[PM2] Remove init script via:
$ pm2 unstartup systemd

You can also list your active application with the following command:

pm2 list

You should get the following output:

┌─────┬────────┬─────────────┬─────────┬─────────┬──────────┬────────┬──────┬───────────┬──────────┬──────────┬──────────┬──────────┐
│ id  │ name   │ namespace   │ version │ mode    │ pid      │ uptime │ ↺    │ status    │ cpu      │ mem      │ user     │ watching │
├─────┼────────┼─────────────┼─────────┼─────────┼──────────┼────────┼──────┼───────────┼──────────┼──────────┼──────────┼──────────┤
│ 0   │ app    │ default     │ N/A     │ fork    │ 1437     │ 104s   │ 0    │ online    │ 0.1%     │ 39.7mb   │ root     │ disabled │
└─────┴────────┴─────────────┴─────────┴─────────┴──────────┴────────┴──────┴───────────┴──────────┴──────────┴──────────┴──────────┘

Step 5 – Configure Apache as a Frontend Proxy for Node.js

Next, you will need to install and configure the Apache webserver as a frontend server to access the Node.js application.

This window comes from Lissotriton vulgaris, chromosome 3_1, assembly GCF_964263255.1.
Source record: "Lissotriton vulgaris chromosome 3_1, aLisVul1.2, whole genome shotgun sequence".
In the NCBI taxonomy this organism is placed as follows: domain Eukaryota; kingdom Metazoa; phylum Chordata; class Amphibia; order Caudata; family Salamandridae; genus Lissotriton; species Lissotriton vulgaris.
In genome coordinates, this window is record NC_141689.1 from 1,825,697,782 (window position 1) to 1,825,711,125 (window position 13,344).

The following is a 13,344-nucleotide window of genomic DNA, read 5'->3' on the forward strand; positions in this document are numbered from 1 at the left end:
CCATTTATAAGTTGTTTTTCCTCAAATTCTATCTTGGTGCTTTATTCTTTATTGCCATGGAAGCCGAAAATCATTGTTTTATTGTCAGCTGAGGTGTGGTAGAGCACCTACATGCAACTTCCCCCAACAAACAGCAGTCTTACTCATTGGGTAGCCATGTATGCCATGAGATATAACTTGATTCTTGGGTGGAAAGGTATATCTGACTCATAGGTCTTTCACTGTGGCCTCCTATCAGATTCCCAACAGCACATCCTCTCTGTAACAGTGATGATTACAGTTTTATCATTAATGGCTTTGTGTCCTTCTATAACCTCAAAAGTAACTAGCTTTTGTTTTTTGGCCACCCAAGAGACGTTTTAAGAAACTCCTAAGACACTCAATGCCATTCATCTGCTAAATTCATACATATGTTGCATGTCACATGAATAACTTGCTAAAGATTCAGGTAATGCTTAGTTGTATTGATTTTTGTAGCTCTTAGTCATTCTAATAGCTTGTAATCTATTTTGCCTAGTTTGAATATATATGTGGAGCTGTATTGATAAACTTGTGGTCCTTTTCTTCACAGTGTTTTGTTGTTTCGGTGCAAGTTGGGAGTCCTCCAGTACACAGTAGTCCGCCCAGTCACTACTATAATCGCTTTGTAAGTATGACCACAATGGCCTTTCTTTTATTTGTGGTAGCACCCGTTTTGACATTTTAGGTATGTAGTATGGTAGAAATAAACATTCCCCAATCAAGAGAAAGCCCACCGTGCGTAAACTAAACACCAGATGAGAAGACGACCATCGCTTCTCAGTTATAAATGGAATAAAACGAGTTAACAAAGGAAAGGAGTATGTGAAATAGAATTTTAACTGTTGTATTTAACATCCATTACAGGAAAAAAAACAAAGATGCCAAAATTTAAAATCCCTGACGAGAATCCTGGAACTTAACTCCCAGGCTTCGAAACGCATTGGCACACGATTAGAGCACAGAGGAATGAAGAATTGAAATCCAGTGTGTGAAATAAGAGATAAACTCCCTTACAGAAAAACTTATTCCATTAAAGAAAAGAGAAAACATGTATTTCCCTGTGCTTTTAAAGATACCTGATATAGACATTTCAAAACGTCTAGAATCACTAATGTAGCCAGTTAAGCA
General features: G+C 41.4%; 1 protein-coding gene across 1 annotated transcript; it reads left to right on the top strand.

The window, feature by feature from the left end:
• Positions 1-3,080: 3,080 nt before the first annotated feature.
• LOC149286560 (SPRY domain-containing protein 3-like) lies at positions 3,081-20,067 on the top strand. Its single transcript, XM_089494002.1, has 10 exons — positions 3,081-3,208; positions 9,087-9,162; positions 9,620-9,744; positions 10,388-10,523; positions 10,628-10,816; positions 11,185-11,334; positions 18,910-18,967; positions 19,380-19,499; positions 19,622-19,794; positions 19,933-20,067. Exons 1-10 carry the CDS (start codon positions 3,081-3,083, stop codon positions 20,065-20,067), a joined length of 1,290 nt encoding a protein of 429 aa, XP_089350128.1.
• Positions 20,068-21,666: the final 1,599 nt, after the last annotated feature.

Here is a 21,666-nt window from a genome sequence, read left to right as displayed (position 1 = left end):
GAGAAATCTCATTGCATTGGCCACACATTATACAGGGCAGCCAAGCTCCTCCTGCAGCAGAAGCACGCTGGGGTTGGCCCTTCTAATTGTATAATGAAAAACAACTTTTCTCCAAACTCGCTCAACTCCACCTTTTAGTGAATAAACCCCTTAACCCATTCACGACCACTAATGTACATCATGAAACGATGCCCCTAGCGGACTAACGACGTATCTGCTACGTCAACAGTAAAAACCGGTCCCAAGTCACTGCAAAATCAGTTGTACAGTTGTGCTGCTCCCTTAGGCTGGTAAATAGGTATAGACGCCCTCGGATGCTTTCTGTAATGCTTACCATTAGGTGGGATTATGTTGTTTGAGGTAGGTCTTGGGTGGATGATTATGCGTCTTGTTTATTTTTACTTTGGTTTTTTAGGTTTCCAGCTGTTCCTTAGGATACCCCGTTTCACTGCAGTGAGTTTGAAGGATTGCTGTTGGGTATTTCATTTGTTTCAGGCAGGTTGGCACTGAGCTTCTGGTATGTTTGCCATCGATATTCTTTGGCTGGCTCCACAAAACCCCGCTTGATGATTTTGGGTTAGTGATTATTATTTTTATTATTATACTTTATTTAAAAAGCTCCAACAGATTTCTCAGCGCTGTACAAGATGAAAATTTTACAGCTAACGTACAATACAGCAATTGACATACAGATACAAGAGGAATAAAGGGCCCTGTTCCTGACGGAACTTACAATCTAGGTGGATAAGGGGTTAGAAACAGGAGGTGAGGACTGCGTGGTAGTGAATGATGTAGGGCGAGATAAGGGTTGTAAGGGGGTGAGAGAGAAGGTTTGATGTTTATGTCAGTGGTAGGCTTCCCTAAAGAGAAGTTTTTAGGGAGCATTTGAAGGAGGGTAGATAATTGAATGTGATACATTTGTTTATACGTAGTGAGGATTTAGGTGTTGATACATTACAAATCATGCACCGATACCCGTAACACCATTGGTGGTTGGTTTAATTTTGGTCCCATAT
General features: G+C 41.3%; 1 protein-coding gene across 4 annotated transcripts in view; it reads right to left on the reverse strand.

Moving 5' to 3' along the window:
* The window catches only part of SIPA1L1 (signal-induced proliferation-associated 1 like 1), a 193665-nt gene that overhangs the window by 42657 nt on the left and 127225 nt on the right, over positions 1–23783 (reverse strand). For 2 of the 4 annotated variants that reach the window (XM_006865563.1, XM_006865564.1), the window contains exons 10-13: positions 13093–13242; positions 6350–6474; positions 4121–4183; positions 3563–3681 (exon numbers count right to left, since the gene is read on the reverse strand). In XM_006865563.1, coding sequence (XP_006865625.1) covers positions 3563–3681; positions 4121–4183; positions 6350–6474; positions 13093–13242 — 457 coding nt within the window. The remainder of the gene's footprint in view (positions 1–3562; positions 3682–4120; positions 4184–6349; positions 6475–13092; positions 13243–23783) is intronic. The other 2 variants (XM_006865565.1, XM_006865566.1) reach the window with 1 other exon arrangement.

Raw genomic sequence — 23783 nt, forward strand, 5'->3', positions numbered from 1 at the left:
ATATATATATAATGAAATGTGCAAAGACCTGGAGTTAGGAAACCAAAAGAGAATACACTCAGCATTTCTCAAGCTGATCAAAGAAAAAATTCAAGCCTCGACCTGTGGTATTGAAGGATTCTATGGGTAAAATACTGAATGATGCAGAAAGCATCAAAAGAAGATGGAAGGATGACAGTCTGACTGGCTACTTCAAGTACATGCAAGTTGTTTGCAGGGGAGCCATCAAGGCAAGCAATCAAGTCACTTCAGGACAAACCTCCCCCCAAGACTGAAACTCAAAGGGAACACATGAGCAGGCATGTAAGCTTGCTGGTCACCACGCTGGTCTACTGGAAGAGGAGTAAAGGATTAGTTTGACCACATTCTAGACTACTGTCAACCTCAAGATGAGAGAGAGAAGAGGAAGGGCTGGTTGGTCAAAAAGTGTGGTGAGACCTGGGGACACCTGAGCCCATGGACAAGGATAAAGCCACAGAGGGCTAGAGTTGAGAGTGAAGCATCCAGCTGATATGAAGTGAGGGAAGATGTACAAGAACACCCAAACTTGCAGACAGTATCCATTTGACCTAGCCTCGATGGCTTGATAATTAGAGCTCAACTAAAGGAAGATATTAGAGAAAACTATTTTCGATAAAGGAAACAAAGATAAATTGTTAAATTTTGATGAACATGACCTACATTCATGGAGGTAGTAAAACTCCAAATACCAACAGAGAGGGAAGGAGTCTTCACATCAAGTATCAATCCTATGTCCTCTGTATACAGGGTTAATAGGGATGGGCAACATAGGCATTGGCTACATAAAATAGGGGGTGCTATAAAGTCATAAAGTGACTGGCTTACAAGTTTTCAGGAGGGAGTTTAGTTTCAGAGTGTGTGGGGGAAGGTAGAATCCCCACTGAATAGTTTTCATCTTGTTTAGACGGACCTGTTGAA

First, install the Apache webserver with the following command:

dnf install httpd -y

Next, create an Apache virtual host configuration file for Node.js application with the following command:

nano /etc/httpd/conf.d/example.conf

Add the following lines:

<VirtualHost *:80>
        ServerAdmin [email protected]
        ServerName node.example.com
        ErrorLog /var/log/httpd/error.log
        CustomLog /var/log/httpd/access.log combined
        ProxyRequests On
        ProxyPass / http://localhost:8080
        ProxyPassReverse / http://localhost:8080
</VirtualHost>

Save and close the file when you are finished. Then, start the Apache webserver and enable it to start at reboot with the following command:

systemctl start httpd
systemctl enable httpd

Step 6 – Access Node.js Application

At this point, the Apache webserver is configured to access the Node.js application. Next, open your web browser and type the URL http://node.example.com. You will be redirected to the Node.js application page as shown below:

Conclusion

Congratulations! You have successfully deployed Node.js application with Apache as a frontend server. You can now start building your Node.js application for the production environment – try it on VPS hosting from Atlantic.Net!